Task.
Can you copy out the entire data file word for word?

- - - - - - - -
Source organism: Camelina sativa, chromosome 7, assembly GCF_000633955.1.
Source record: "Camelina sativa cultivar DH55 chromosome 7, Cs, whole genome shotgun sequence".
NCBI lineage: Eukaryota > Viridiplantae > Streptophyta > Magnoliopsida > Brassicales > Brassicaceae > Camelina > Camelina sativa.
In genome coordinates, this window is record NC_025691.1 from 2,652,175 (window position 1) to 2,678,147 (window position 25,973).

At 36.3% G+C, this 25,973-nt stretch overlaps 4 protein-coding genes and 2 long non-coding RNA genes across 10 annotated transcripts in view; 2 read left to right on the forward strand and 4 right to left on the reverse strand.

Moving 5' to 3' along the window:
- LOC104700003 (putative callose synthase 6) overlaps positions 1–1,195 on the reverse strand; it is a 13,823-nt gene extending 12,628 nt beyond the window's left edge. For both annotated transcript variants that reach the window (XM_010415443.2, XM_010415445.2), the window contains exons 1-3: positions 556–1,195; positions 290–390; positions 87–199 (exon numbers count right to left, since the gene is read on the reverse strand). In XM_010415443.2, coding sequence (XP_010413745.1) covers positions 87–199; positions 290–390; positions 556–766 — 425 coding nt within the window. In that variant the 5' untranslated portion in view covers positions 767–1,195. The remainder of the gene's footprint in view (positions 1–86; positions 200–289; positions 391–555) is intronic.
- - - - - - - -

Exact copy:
Source organism: Camelina sativa, chromosome 7, assembly GCF_000633955.1.
Source record: "Camelina sativa cultivar DH55 chromosome 7, Cs, whole genome shotgun sequence".
NCBI lineage: Eukaryota > Viridiplantae > Streptophyta > Magnoliopsida > Brassicales > Brassicaceae > Camelina > Camelina sativa.
In genome coordinates, this window is record NC_025691.1 from 2,652,175 (window position 1) to 2,678,147 (window position 25,973).

At 36.3% G+C, this 25,973-nt stretch overlaps 4 protein-coding genes and 2 long non-coding RNA genes across 10 annotated transcripts in view; 2 read left to right on the forward strand and 4 right to left on the reverse strand.

Moving 5' to 3' along the window:
- LOC104700003 (putative callose synthase 6) overlaps positions 1–1,195 on the reverse strand; it is a 13,823-nt gene extending 12,628 nt beyond the window's left edge. For both annotated transcript variants that reach the window (XM_010415443.2, XM_010415445.2), the window contains exons 1-3: positions 556–1,195; positions 290–390; positions 87–199 (exon numbers count right to left, since the gene is read on the reverse strand). In XM_010415443.2, coding sequence (XP_010413745.1) covers positions 87–199; positions 290–390; positions 556–766 — 425 coding nt within the window. In that variant the 5' untranslated portion in view covers positions 767–1,195. The remainder of the gene's footprint in view (positions 1–86; positions 200–289; positions 391–555) is intronic.